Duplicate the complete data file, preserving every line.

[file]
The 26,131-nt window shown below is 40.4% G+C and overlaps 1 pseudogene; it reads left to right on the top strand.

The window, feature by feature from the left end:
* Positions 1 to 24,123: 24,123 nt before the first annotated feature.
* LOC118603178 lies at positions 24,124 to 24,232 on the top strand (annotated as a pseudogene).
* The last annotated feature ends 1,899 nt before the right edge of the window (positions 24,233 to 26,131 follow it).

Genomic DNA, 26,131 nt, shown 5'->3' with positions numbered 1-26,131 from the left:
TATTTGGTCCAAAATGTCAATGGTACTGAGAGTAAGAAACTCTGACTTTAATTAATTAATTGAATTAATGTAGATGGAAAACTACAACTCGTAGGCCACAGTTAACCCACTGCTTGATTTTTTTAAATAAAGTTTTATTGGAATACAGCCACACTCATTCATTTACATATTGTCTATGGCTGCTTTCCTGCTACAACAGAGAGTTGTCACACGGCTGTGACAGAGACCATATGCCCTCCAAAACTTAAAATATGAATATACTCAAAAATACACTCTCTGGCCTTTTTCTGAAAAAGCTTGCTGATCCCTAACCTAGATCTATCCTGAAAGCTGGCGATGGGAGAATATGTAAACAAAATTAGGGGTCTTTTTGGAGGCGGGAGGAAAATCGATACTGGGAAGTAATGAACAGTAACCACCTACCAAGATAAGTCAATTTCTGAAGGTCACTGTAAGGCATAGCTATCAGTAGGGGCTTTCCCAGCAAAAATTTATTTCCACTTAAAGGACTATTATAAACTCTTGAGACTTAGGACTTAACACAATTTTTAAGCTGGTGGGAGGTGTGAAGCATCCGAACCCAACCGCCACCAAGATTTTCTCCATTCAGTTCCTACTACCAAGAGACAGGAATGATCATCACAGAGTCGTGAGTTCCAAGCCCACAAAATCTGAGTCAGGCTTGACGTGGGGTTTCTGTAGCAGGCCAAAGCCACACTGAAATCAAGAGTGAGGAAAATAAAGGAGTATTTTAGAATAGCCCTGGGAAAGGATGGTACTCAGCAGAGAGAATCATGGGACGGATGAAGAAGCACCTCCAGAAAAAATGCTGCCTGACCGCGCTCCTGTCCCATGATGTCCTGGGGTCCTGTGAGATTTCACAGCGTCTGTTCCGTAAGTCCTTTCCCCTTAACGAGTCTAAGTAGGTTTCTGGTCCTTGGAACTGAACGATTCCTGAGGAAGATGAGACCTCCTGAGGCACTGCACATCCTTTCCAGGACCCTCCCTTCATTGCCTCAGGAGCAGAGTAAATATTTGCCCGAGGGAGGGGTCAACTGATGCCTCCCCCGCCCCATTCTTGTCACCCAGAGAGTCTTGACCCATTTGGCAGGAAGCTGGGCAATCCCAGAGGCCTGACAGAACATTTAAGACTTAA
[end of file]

The 26,131-nt window shown below is 40.4% G+C and overlaps 1 pseudogene; it reads left to right on the top strand.

The window, feature by feature from the left end:
* Positions 1 to 24,123: 24,123 nt before the first annotated feature.
* LOC118603178 lies at positions 24,124 to 24,232 on the top strand (annotated as a pseudogene).
* The last annotated feature ends 1,899 nt before the right edge of the window (positions 24,233 to 26,131 follow it).

Genomic DNA, 26,131 nt, shown 5'->3' with positions numbered 1-26,131 from the left:
TATTTGGTCCAAAATGTCAATGGTACTGAGAGTAAGAAACTCTGACTTTAATTAATTAATTGAATTAATGTAGATGGAAAACTACAACTCGTAGGCCACAGTTAACCCACTGCTTGATTTTTTTAAATAAAGTTTTATTGGAATACAGCCACACTCATTCATTTACATATTGTCTATGGCTGCTTTCCTGCTACAACAGAGAGTTGTCACACGGCTGTGACAGAGACCATATGCCCTCCAAAACTTAAAATATGAATATACTCAAAAATACACTCTCTGGCCTTTTTCTGAAAAAGCTTGCTGATCCCTAACCTAGATCTATCCTGAAAGCTGGCGATGGGAGAATATGTAAACAAAATTAGGGGTCTTTTTGGAGGCGGGAGGAAAATCGATACTGGGAAGTAATGAACAGTAACCACCTACCAAGATAAGTCAATTTCTGAAGGTCACTGTAAGGCATAGCTATCAGTAGGGGCTTTCCCAGCAAAAATTTATTTCCACTTAAAGGACTATTATAAACTCTTGAGACTTAGGACTTAACACAATTTTTAAGCTGGTGGGAGGTGTGAAGCATCCGAACCCAACCGCCACCAAGATTTTCTCCATTCAGTTCCTACTACCAAGAGACAGGAATGATCATCACAGAGTCGTGAGTTCCAAGCCCACAAAATCTGAGTCAGGCTTGACGTGGGGTTTCTGTAGCAGGCCAAAGCCACACTGAAATCAAGAGTGAGGAAAATAAAGGAGTATTTTAGAATAGCCCTGGGAAAGGATGGTACTCAGCAGAGAGAATCATGGGACGGATGAAGAAGCACCTCCAGAAAAAATGCTGCCTGACCGCGCTCCTGTCCCATGATGTCCTGGGGTCCTGTGAGATTTCACAGCGTCTGTTCCGTAAGTCCTTTCCCCTTAACGAGTCTAAGTAGGTTTCTGGTCCTTGGAACTGAACGATTCCTGAGGAAGATGAGACCTCCTGAGGCACTGCACATCCTTTCCAGGACCCTCCCTTCATTGCCTCAGGAGCAGAGTAAATATTTGCCCGAGGGAGGGGTCAACTGATGCCTCCCCCGCCCCATTCTTGTCACCCAGAGAGTCTTGACCCATTTGGCAGGAAGCTGGGCAATCCCAGAGGCCTGACAGAACATTTAAGACTTAA